Ten world championships, four Olympic appearances, and three consecutive Olympic gold medals
by John Gettings
Norwegian Sonja Henie won her first gold medal at the 1928 Olympics and at the next three Olympics no female figure skater could compete with her. Her routine and style set the new standard for the sport. . At 15 years, 10 months, Henie was the youngest woman ever to win a gold medal. She held that title for 70 years, until American figure skater Tara Lipinski, two months younger than Henie, won gold at the 1998 Nagano Games.
Ambitious as ever, Henie aimed to take her skating career in a new direction?Hollywood. She said she wanted to do what Fred Astaire was doing in the movies, only on skates.
She turned professional after the 1936 Games and by the end of the year saw the release of her first movie, One in a Million.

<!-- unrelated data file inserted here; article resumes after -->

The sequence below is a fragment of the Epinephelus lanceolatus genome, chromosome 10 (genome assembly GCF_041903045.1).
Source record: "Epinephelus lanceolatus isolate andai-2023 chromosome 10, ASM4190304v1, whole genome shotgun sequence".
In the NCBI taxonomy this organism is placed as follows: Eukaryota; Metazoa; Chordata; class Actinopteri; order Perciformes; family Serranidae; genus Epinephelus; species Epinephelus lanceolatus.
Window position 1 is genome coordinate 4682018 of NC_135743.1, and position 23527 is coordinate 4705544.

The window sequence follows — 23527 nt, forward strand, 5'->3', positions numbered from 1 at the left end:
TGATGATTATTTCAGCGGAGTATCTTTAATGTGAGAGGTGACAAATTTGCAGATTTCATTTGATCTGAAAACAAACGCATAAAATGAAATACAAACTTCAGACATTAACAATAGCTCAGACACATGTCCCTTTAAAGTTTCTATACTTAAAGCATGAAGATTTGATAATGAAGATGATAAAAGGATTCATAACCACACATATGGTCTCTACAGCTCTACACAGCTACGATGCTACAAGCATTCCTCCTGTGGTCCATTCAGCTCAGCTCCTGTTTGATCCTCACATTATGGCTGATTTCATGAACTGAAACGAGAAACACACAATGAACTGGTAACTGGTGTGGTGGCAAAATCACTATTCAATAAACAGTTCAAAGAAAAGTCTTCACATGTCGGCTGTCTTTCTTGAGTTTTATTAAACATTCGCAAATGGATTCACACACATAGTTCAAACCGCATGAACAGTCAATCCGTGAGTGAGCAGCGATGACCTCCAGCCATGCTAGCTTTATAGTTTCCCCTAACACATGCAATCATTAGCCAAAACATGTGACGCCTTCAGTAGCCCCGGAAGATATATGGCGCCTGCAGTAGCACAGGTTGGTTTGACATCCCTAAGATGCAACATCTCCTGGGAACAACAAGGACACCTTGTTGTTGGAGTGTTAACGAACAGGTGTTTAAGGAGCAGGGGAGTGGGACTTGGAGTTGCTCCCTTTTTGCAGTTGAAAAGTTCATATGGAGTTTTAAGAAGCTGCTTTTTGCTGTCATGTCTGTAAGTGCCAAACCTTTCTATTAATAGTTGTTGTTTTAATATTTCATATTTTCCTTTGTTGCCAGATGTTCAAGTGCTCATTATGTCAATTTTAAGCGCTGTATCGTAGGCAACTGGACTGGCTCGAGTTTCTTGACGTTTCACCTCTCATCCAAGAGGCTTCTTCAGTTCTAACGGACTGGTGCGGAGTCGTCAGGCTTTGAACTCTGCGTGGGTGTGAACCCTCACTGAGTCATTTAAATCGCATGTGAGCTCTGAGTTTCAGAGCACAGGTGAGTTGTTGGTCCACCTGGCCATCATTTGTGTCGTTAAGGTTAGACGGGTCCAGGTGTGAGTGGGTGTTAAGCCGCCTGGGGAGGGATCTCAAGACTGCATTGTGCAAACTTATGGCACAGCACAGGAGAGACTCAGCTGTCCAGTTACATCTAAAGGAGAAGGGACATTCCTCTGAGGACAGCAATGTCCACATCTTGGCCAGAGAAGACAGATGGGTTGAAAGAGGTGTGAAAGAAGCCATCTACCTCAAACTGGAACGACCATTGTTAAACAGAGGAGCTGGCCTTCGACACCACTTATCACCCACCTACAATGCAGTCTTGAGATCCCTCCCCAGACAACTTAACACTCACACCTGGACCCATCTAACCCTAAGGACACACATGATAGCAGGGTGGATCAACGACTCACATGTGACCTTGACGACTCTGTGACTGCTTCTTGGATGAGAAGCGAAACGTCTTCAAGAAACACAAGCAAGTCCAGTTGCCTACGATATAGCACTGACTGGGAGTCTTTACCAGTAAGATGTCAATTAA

That film was the first of a dozen films Henie would star in over the next two decades. She also began to gain fame by starring in a wildly popular traveling ice-skating show. Her Hollywood Ice Review was a spectacle of costumes, music, and skating that toured the world until the early 1950s.
She died of complications from leukemia in 1969.
Today, more than three-quarters of a century after her Olympic debut, Henie's accomplishments have retained their luster. No woman figure skater since has won three straight gold medals, and only one ( Katarina Witt in 1984 and 1988) has ever successfully defended her title.